Released in 2003 as a made-for-TV special, this film was originally titled Mrs. Ashboro’s Cat. After airing sporadically on different channels over the years, the film is now being repackaged and given a new life as Ghost Cat – thanks in no small part to Ellen Page’s recent stardom. And though it’s very likely that this film would not have seen the DVD shelf without Ellen Page’s impressive career, it manages to hold its own as an entertaining and enjoyable family film – a genre I’m not typically fond of.

A young Page stars as 15-year old Natalie Merritt, who with her father (Michael Ontkean) relocates to the small New England town where her recently deceased mother grew up so that her father can do research for a novel on new England ghosts that he’s working on. While visiting the town, the two stumble upon the previously titular Mrs. Ashboro (the always pleasant Shirley Knight) and her money hungry nephew, who attempts to sell them the house his aunt lives in. This is also where we meet the lovable feline (Margaret the cat) that gives the movie its name. Cut (or commercial break) to a few weeks later and Mrs. Ashboro (along with her beloved cat) has passed away, leaving her nephew free to sell her house. The Merritt’s move in and immediately some eerie (as far as PG eeriness goes) things start to happen. The piano appears to be playing itself, books fall off shelves, and Natalie keeps seeing Margaret the cat wandering around. Meanwhile, down the street, a woman running a safe house for animals is having trouble making her mortgage payments and a greedy land developer is trying to take advantage of the situation and by her out of her property. So, is Margaret the cat here to help save the day or just to knock things off the shelf?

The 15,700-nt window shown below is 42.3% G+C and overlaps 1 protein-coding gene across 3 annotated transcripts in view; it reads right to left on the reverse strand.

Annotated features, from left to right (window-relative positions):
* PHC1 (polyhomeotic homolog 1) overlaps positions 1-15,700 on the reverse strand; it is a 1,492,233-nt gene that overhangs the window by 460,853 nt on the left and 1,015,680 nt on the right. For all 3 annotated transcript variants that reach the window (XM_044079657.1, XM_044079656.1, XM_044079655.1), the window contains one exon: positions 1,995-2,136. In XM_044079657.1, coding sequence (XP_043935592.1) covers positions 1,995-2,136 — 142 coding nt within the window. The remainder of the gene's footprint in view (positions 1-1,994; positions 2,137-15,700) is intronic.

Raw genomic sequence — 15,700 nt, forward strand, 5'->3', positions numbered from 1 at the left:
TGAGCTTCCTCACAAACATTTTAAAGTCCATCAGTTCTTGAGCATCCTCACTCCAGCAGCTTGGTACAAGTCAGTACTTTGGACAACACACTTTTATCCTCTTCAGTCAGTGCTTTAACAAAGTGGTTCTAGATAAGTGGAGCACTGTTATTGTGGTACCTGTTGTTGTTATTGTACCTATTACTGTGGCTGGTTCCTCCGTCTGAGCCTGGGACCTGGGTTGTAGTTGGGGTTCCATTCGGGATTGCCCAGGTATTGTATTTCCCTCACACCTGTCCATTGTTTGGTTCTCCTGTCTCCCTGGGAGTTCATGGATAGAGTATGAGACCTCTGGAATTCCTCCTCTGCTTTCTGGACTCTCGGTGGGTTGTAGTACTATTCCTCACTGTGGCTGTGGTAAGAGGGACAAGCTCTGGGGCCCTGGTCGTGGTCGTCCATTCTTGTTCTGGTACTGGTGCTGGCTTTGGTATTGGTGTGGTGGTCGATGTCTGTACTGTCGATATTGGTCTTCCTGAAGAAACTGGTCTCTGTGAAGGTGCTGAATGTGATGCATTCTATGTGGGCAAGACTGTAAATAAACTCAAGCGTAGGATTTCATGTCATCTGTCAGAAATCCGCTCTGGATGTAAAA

Overall, Ghost Cat is better than its made-for-TV credentials might lead prospective viewers to believe. The acting is fairly grounded, and though the script makes things like arson, real estate purchases and wills seem a little simplistic, the story is engaging and entertaining. Director Don McBrearty, who’s worked on numerous television projects over the years, clearly knows how to do a lot with a little, and screenwriter Larry Ketron successfully covers budding romance, grief over a recently dead loved one, father-daughter relationships, and, well, a ghost cat without making the story feel to stilted or annoying. Ghost Cat is no masterpiece, but it’s a perfect film for a family looking for a light-hearted ghost story.

Zach’s (made for TV) Rating: B+
Perfect For: Watching with the family
Stay Away if: You’re looking for anything too realistic

To purchase Ghost Cat, visit Amazon

Be Sociable, Share!